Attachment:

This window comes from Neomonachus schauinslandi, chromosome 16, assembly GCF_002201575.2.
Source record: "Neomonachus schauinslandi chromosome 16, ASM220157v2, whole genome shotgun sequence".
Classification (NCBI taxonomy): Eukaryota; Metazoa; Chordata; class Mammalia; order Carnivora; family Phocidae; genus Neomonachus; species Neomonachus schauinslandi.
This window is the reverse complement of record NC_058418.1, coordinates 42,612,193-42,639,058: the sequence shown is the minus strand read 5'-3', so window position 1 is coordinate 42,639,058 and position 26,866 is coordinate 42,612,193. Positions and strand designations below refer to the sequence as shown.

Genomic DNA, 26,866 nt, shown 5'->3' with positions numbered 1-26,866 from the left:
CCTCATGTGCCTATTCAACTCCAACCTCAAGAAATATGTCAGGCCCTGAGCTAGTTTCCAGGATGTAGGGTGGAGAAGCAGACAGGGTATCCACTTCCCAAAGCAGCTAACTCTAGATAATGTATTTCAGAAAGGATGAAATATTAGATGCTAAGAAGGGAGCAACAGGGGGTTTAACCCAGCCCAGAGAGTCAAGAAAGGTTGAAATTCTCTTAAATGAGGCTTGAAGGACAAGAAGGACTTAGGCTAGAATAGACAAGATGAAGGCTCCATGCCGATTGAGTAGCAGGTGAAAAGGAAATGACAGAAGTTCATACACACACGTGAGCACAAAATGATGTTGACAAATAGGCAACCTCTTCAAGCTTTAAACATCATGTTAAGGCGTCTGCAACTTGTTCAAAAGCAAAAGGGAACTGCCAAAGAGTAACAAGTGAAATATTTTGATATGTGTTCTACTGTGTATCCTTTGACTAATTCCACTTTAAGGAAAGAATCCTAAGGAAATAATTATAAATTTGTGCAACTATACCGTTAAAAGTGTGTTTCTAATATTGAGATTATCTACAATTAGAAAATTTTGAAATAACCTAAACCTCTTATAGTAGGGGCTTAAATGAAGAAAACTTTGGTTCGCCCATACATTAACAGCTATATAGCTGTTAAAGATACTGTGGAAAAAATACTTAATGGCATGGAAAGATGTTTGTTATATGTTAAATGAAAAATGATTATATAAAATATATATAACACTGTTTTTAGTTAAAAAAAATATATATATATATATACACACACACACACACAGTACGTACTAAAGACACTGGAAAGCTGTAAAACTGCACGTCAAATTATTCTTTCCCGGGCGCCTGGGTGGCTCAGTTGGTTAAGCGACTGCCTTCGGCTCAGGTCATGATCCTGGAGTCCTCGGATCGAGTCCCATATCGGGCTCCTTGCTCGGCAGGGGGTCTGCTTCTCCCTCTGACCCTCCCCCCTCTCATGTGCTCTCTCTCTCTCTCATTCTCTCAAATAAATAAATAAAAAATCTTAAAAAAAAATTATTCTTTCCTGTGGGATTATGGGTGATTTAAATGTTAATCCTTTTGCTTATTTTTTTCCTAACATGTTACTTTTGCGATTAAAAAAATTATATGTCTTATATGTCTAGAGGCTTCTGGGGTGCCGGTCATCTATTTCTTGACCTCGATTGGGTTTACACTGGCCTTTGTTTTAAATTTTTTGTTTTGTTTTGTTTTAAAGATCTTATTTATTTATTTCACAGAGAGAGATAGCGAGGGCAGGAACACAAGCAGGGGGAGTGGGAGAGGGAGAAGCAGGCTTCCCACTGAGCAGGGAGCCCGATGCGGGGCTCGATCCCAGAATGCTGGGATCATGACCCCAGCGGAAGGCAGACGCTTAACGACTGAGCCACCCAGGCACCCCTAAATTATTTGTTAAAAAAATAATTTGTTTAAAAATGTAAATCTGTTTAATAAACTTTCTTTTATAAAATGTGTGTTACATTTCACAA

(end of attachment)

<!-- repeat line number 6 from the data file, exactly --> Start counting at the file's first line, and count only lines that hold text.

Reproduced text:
CCTCATGTGCCTATTCAACTCCAACCTCAAGAAATATGTCAGGCCCTGAGCTAGTTTCCAGGATGTAGGGTGGAGAAGCAGACAGGGTATCCACTTCCCAAAGCAGCTAACTCTAGATAATGTATTTCAGAAAGGATGAAATATTAGATGCTAAGAAGGGAGCAACAGGGGGTTTAACCCAGCCCAGAGAGTCAAGAAAGGTTGAAATTCTCTTAAATGAGGCTTGAAGGACAAGAAGGACTTAGGCTAGAATAGACAAGATGAAGGCTCCATGCCGATTGAGTAGCAGGTGAAAAGGAAATGACAGAAGTTCATACACACACGTGAGCACAAAATGATGTTGACAAATAGGCAACCTCTTCAAGCTTTAAACATCATGTTAAGGCGTCTGCAACTTGTTCAAAAGCAAAAGGGAACTGCCAAAGAGTAACAAGTGAAATATTTTGATATGTGTTCTACTGTGTATCCTTTGACTAATTCCACTTTAAGGAAAGAATCCTAAGGAAATAATTATAAATTTGTGCAACTATACCGTTAAAAGTGTGTTTCTAATATTGAGATTATCTACAATTAGAAAATTTTGAAATAACCTAAACCTCTTATAGTAGGGGCTTAAATGAAGAAAACTTTGGTTCGCCCATACATTAACAGCTATATAGCTGTTAAAGATACTGTGGAAAAAATACTTAATGGCATGGAAAGATGTTTGTTATATGTTAAATGAAAAATGATTATATAAAATATATATAACACTGTTTTTAGTTAAAAAAAATATATATATATATATACACACACACACACACAGTACGTACTAAAGACACTGGAAAGCTGTAAAACTGCACGTCAAATTATTCTTTCCCGGGCGCCTGGGTGGCTCAGTTGGTTAAGCGACTGCCTTCGGCTCAGGTCATGATCCTGGAGTCCTCGGATCGAGTCCCATATCGGGCTCCTTGCTCGGCAGGGGGTCTGCTTCTCCCTCTGACCCTCCCCCCTCTCATGTGCTCTCTCTCTCTCTCATTCTCTCAAATAAATAAATAAAAAATCTTAAAAAAAAATTATTCTTTCCTGTGGGATTATGGGTGATTTAAATGTTAATCCTTTTGCTTATTTTTTTCCTAACATGTTACTTTTGCGATTAAAAAAATTATATGTCTTATATGTCTAGAGGCTTCTGGGGTGCCGGTCATCTATTTCTTGACCTCGATTGGGTTTACACTGGCCTTTGTTTTAAATTTTTTGTTTTGTTTTGTTTTAAAGATCTTATTTATTTATTTCACAGAGAGAGATAGCGAGGGCAGGAACACAAGCAGGGGGAGTGGGAGAGGGAGAAGCAGGCTTCCCACTGAGCAGGGAGCCCGATGCGGGGCTCGATCCCAGAATGCTGGGATCATGACCCCAGCGGAAGGCAGACGCTTAACGACTGAGCCACCCAGGCACCCCTAAATTATTTGTTAAAAAAATAATTTGTTTAAAAATGTAAATCTGTTTAATAAACTTTCTTTTATAAAATGTGTGTTACATTTCACAA